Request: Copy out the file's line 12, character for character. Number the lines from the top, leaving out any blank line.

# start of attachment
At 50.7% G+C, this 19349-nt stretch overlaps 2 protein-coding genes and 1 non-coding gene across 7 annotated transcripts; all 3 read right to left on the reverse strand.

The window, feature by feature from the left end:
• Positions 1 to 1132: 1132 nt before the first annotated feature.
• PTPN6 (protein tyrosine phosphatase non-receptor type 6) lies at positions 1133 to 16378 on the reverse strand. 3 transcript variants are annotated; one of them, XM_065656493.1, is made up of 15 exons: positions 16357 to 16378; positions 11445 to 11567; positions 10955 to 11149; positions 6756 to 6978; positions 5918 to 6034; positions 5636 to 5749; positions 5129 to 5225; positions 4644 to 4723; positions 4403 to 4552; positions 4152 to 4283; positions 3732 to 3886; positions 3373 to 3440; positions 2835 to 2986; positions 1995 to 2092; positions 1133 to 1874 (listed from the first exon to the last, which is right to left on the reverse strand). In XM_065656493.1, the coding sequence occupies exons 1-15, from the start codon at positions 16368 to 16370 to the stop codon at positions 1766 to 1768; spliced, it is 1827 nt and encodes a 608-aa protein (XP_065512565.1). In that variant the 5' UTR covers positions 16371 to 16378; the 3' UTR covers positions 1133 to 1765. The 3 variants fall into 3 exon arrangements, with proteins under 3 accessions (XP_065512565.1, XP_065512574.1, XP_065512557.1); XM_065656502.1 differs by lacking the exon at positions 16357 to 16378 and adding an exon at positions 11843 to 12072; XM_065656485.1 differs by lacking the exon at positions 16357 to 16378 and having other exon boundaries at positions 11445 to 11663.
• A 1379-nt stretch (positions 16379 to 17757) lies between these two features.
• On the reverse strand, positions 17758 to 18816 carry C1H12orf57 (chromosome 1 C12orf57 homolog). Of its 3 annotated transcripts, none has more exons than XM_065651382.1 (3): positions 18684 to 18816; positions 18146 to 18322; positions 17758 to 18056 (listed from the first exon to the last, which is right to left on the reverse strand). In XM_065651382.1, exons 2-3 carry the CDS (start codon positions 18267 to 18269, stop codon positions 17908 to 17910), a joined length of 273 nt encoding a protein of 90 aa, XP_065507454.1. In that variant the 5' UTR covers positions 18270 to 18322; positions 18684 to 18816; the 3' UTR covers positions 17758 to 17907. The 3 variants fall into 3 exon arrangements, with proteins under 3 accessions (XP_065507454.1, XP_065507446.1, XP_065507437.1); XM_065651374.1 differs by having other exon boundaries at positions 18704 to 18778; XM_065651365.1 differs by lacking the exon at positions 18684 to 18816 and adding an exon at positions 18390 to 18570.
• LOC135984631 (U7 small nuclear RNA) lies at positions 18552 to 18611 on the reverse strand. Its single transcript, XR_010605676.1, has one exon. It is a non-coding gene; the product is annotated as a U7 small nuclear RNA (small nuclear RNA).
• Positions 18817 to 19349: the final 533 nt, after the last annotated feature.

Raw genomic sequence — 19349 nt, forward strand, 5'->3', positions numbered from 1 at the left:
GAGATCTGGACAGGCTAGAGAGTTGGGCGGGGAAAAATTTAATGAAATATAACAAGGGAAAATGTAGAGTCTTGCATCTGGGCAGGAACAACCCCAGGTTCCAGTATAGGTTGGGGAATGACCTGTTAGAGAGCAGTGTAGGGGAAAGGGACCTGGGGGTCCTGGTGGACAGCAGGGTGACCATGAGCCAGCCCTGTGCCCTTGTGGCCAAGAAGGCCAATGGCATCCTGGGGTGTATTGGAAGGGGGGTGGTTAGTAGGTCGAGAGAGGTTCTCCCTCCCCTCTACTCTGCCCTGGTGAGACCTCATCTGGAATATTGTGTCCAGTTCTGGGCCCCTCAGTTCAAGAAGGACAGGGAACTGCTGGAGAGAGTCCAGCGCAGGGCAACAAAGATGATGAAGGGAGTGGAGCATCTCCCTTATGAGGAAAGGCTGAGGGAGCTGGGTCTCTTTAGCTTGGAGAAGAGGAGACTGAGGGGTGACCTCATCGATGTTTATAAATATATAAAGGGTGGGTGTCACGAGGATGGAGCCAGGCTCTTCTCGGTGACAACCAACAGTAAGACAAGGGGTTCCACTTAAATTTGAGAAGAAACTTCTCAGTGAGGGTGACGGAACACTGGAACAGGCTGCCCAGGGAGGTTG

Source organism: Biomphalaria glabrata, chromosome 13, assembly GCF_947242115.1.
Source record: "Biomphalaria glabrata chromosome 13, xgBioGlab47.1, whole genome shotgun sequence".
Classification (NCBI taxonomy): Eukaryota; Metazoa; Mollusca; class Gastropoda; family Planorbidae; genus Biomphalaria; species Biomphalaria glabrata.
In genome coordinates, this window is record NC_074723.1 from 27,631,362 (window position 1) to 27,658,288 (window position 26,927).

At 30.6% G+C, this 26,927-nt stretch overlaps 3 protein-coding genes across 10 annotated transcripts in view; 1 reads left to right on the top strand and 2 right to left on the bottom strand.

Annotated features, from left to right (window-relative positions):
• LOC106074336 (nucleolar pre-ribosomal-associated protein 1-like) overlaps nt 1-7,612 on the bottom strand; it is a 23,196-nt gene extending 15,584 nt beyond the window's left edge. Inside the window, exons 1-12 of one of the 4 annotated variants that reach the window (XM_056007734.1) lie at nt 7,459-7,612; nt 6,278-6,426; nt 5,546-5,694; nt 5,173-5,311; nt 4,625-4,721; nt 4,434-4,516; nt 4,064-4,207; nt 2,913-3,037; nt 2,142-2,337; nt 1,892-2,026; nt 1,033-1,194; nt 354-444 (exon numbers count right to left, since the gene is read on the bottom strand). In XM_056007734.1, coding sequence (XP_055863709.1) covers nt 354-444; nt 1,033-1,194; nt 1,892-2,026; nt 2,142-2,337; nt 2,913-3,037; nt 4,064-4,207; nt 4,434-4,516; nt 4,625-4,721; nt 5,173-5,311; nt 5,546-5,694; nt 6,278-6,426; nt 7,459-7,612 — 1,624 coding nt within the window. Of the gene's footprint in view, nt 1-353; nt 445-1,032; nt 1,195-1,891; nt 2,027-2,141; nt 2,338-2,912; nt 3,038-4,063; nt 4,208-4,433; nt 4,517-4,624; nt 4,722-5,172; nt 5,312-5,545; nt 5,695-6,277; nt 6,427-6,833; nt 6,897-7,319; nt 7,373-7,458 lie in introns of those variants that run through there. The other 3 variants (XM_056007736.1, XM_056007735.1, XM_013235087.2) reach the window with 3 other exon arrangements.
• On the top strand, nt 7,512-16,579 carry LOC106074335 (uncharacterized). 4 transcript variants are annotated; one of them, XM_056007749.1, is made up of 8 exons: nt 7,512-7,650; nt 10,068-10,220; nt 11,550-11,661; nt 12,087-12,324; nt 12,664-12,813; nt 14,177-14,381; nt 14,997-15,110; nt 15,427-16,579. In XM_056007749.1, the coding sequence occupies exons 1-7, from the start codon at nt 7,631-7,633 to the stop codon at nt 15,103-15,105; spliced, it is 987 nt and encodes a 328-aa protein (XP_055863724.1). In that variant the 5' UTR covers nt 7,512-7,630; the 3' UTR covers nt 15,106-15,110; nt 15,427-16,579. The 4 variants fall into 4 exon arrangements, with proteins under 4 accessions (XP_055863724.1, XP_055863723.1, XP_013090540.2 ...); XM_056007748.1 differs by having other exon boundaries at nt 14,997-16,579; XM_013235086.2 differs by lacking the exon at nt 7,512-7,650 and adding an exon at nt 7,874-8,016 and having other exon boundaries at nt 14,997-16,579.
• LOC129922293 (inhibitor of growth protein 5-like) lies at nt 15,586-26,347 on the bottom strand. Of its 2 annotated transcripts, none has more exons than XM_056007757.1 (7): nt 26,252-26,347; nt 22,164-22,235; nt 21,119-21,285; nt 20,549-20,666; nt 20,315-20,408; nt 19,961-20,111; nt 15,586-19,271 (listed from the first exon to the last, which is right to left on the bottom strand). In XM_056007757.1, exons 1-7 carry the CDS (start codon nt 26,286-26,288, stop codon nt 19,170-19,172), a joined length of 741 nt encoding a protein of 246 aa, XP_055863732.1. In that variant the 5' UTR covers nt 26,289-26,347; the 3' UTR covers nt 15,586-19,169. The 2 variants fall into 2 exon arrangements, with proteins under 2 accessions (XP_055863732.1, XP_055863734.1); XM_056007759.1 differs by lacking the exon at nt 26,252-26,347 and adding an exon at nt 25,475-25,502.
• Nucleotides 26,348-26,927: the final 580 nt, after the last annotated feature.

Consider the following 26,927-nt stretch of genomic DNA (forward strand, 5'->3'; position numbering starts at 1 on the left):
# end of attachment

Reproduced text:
Source record: "Biomphalaria glabrata chromosome 13, xgBioGlab47.1, whole genome shotgun sequence".